Brought to you by Computer Music


The advent of the VST plugin is arguably the most pivotal, important development in shaping the way we make music on our computers today. When Steinberg made its VST technology freely available to any and all developers in 1997, the doors of creativity were thrown open, and before too long, virtually any studio tool could be had for little or even no money.

More importantly, VST plugins could be used in any DAW that supported them, meaning that you didn’t need to own a Steinberg product to take advantage of all of the new toys that soon flooded the marketplace.

The VST format reigns supreme to this day, but it isn’t the only format available. There are AU, AAX and RTAS to name but a few, though we’ll focus on VST and AU in this article since they’re by far the most popular standards.


In addition, some plugins are written for 32-bit systems, while others are coded for 64-bit systems… And some for both! Your own operating system and host program (by which we mean your DAW) will determine which format you’ll want to use – we’ll come back to the specifics a little later, but see the handy table below for a guide to which DAWs run on PC and Mac, whether they support AU/VST2/ VST3, and whether they have a ‘bit bridge’ for running 32-bit plugins in their 64-bit version.

Special delivery

Most plugins are available as downloads, and this is now the delivery system of choice. Some developers provide programs that facilitate downloading, authorising and managing their plugins. Lots of plugins are delivered using installer packages with file extensions like PKG or EXE (Mac and Windows respectively). Mac users will be familiar with the DMG file that is mounted and opened like a disk with the installer or plugin contained within.

Many plugins will require unlock codes, serial numbers, authorisation codes or license files, and the product’s documentation should be referred to for instructions on how to use these. Be sure to keep any codes and the like backed up in a secure location so that you can access them again in case you need to reinstall.

Let’s take a look at those formats again in a little more detail. VST (effect) and VSTi (instrument) plugins are the most common, being used on Mac, Windows and even Linux machines. These are good if you need compatibility with a machine running a different OS. VST plugins are sometimes delivered in their raw DLL (Windows) or VST (Mac) format, to be copied to your plugins folder manually.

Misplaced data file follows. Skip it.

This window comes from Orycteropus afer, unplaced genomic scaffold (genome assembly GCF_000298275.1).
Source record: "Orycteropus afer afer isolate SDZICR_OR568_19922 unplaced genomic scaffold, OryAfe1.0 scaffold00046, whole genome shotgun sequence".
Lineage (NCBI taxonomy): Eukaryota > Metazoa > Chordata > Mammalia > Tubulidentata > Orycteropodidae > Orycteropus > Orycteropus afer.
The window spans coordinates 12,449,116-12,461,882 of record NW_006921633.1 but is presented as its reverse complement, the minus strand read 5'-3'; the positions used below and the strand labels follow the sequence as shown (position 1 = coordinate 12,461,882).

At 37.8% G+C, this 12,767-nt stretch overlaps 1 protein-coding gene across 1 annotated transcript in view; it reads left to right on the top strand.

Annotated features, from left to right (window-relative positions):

The VST format has recently been brought up to version 3, though many developers still support the older VST 2.xx format. VST3 plugins are always 64-bit-compatible, offer sidechaining options and dynamically assignable outputs. However, they dispense with the popular preset/patch and bank storage format (.fxp and .fxb, respectively), which can make transferring patches between plugins and projects trickier.

RAM it home

64-bit systems they can access more RAM than 32-bit ones and thereby allow more plugins, samples, and so on, to be loaded up at any given time. However, many plugins are still 32-bit only – especially on Windows. Often this isn’t an issue, as most – if not all – modern DAWs offer both 32-bit and 64-bit versions that can exist side-by-side on the same computer. You can’t run a 64-bit plugin in a 32-bit host; the reverse is also usually true, but many 64-bit DAWs have a built-in ‘bridge’ that can make 32-bit plugs available. If your DAW doesn’t, you’ll need a third-party bridge or wrapper.

Beyond compatibility, is there a difference between formats? A little, yeah. For instance, Audio Units cannot send MIDI out, meaning some plugins won’t function without some workaround. In such a case, you’ll be better off using a VST version, if your host supports both.

Avid’s AAX format is found in only one DAW: Avid Pro Tools, and it’s an improvement and replacement for the older RTAS (native Pro Tools) and TDM (hardware PT) formats.

Finally, Reason has its own plugin format too, Rack Extensions, which work a lot like Reason’s built-in plugins, so they’re dead easy to figure out.

Via http://www.musicradar.com/tuition/tech/the-quick-guide-to-plugin-formats-and-compatibility-620406